York University’s annual Faculty of Education Summer Institute (FESI) has partnered with the Réseau de Savoir sur l’Équité/Equity Knowledge Network (RSEKN) for 2018, and will explore the theme “Realities in data: Who counts … What counts … Who’s counting?” on Aug. 22 and 23.
The two-day event will focus on identity-based data collection, integration and reporting in education. The Summer Institute will address one of four priorities articulated in Ontario’s Education Equity Action Plan to explore the role of identity-based data in uncovering systemic barriers, specifically the relationships between such data, student access, engagement, achievement and well-being.
Two guiding questions will lead discussions for the conference. Day one will explore “What are the present and historical challenges, opportunities, tensions and paradoxes of collecting, integrating and reporting on identity-based data?” and day two will examine “How has identity-based data been mobilized to support students access, engagement, achievement and well-being?”
Jack Nigro, superintendent of First Nations Métis and Inuit education at the Kawartha Pine Ridge District School Board, says the conversation should not focus on “marginalized students” and how to “fix” those students, but rather should come from the perspective of the system and whether it serves these students adequately.
One example Nigro shares is how the Toronto District School Board collects systemic data and notices trends and patterns. Certain groups of students, like Hispanic and Black students, do not achieve at the same rate as other students, he notes. Some groups of students are suspended more often than others, and other groups of students are over-represented in special education classes.
“Data collection has the potential to provide great insights to everyone who has a stake in education; however, data collection may also categorize, label and further marginalize individuals,” said York University Faculty of Education Practicum Coordinator Diane Vetter. “Focused conversation on ethical and socially just use of data is imperative when analyzing the huge amount of data available in the digital world.”
Vidya Shah, an assistant professor in the Faculty of Education and a Greater Toronto Area regional lead for the Equity Knowledge Network (RSEKN), said there are further notable gaps in graduation rates for Black students and Indigenous students.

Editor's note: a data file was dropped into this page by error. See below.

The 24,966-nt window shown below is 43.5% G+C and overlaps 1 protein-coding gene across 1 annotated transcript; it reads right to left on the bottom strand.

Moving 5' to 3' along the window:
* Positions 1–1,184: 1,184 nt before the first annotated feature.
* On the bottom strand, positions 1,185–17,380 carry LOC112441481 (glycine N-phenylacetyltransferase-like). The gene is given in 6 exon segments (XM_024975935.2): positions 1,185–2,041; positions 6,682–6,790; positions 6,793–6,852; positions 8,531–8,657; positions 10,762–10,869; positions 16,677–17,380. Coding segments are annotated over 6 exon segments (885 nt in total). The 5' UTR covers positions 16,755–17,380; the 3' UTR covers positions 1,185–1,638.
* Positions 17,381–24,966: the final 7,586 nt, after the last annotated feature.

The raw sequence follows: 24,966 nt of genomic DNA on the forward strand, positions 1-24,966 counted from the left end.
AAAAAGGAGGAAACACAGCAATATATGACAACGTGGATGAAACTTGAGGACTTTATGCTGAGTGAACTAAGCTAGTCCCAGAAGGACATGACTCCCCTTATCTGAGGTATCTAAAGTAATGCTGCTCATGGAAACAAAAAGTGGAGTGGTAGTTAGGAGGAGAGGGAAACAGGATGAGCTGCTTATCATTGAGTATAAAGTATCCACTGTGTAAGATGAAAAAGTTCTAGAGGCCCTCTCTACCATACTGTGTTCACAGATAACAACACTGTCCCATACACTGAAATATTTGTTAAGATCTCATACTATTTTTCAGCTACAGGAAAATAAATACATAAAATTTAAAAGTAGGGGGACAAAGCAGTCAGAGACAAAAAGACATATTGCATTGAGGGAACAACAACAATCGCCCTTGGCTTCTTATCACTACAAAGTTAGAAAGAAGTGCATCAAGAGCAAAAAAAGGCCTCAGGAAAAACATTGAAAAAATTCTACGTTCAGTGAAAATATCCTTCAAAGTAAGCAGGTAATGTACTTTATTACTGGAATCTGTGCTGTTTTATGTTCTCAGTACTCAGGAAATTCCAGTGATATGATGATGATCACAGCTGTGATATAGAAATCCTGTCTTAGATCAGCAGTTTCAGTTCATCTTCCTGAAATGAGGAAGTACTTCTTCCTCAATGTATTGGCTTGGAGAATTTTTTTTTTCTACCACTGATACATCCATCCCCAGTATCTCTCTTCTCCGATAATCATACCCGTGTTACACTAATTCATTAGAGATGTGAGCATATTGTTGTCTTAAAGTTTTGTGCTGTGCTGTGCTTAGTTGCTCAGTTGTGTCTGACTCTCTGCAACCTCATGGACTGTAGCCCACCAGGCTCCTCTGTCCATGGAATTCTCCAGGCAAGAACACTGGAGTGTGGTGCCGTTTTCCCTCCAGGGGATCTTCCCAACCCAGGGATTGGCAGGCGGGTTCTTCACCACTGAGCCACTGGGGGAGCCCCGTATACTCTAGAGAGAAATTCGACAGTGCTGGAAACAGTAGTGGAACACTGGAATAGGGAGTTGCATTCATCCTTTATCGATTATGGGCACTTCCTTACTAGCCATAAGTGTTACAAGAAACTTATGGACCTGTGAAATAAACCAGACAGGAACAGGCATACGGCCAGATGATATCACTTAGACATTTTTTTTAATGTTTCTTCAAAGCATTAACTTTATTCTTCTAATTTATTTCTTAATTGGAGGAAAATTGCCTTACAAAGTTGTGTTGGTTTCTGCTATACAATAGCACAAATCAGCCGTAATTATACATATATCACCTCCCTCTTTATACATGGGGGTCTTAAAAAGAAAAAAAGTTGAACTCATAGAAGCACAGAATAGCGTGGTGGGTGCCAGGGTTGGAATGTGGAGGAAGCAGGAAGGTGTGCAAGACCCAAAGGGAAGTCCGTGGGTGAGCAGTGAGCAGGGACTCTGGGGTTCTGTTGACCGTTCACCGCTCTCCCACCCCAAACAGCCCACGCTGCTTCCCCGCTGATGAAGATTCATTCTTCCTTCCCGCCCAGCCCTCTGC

“FESI and other conversations about identity-based data collection allow us to build awareness of who is most marginalized in, and by, the system,” she said. “It further provides political and instructional will for educators and organizations to engage in systemic restructuring and learning so that we do not ignore the problems, nor blame students, their families or communities for them.”
School boards are at varying levels in their readiness with this kind of work; however, during the previous government led by Kathleen Wynne the province made it a priority for all school boards to collect, integrate and report identity-based data, as outlined in the Ontario Education Equity Action Plan.
“FESI is really about recognizing that, as systems, we do not have the answers. If we did, our schools would look very different,” said Shah. “We wouldn’t have students who are excluded from educational spaces and activities. We wouldn’t have students dropping out or being pushed out at rates that are unconscionable. We need multiple voices and perspectives of community partners and agencies, families, educators, academics and the Ontario Ministry of Education to think about these very complex problems and take action collectively.”
This is the type of data that, when collected, reveals major trends, says Nigro.
“The fact that only one or two boards in the province collect this data is a problem,” he said. “In the world of demographic data collection, we say, ‘no data, no problem, no action.’ ”
As part of the its knowledge mobilization plan, FESI is looking to create three- to five-page monographs this year – research briefs that take extensive research on particular topics and translate and disseminate it into language accessible for all to understand.
Monographs will be based on identity-based data and will discuss the politics and pedagogy of the five attending stakeholder groups: English school boards, French school boards, parents and community partners, educators and students.
“We want to help communities understand the power they have in making change,” said Shah. “The power really does lie with the parents, communities and students, and that is a very important part of this process, and of the conversation.”
This year’s conference is expected to attract 250 participants and welcomes all members of Ontario’s education community to contribute to the conversation.
Read the original story posted on the Faculty of Education’s website.